The agenda of the Black Lives Matter organization goes far beyond issues of police brutality — it opposes free markets and two-parent families.
Married parents were about 20 percent less likely to be depressed than unmarried parents, and they spent more time home-educating their kids, during coronavirus lockdowns.
The only institution to which today’s black children are routinely denied is marriage. Their plight won’t improve until they receive equal access.
Perhaps expensive tech like Moxie the robot can help solve problems tech generally exacerbates, or perhaps it’s time to put down the screens and start talking to our kids again.
Without dealing with any of the unrest plaguing America right now, this series is a quiet reminder of what is most important during this tumultuous time.
We tend to think if the road is hard, we are on the wrong road. With adoption, the opposite is usually true: The road is hard because we are doing it right.
As COVID-19 cases continue declining in many states, new threats are emerging: Alongside growing unemployment rates and an increase in depression, births are declining.
On this Mother’s Day, let’s remember not every pregnancy has a happy ending, and not every mother gets to go home with her newborn.
Today, more than ever, parents must decide for themselves what they treasure: passing desires and excuses, or productive future adults.
Significantly more Americans ages 13 to 22 say it’s important to buy a home and make ‘a lot of money’ than to marry, have children, and commit to a faith.
Carrying the weight of a parent’s unhappiness is a heavy burden for a child. It makes sense that children prone to self-blame would develop anxiety from their mother’s depression.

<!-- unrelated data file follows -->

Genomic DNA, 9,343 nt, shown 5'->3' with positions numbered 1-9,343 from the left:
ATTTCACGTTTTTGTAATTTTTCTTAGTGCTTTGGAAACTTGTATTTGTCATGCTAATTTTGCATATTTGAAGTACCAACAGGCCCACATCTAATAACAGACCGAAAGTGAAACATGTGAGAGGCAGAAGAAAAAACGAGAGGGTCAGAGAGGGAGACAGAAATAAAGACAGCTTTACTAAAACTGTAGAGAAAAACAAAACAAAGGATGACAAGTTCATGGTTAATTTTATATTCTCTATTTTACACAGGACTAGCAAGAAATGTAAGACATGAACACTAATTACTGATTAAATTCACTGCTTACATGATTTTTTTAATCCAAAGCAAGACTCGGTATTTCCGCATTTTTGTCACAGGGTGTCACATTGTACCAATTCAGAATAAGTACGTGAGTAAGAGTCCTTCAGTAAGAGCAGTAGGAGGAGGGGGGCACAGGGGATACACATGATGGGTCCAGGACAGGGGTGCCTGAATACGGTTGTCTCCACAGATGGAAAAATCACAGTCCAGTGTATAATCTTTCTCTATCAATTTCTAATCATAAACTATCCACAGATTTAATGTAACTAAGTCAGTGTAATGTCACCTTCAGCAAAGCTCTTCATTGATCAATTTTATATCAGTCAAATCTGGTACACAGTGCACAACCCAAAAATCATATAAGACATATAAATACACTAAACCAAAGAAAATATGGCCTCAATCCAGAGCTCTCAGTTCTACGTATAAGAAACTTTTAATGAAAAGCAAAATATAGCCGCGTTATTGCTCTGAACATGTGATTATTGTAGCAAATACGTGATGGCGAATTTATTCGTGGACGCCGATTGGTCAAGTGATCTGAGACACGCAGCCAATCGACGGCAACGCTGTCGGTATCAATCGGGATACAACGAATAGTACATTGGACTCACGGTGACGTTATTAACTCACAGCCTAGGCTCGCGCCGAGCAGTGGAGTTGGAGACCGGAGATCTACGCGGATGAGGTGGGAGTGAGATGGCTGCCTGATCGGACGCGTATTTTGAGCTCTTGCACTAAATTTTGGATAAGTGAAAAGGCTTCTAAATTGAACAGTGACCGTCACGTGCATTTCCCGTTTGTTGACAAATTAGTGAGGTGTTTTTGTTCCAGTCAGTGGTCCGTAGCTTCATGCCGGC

Being a parent during the best of times can be a trial for many, but these added stressors are enough to make anyone crack. To combat domestic violence, each of us must remember to let love guide us.
Sometimes—if we let it—the technology that often works to isolate us from our environment can work to bring people together.
My mother Phyllis Schlafly made quite a name for herself in the fight over the Equal Rights Amendment, but here are a few little-known facts about her.
Society should embrace intergenerational living when possible, permanently or intermittently. Our lives are richer when we grow together, sharing our joys and sorrows.
While Harvard professor Elizabeth Bartholet has a right to her opinion, her condescending tripe has no place in any serious homeschooling discussion.
The jigsaw craze may not outlast the pandemic, but given what puzzles contribute to our mental abilities and understanding of humankind, let’s hope it does.
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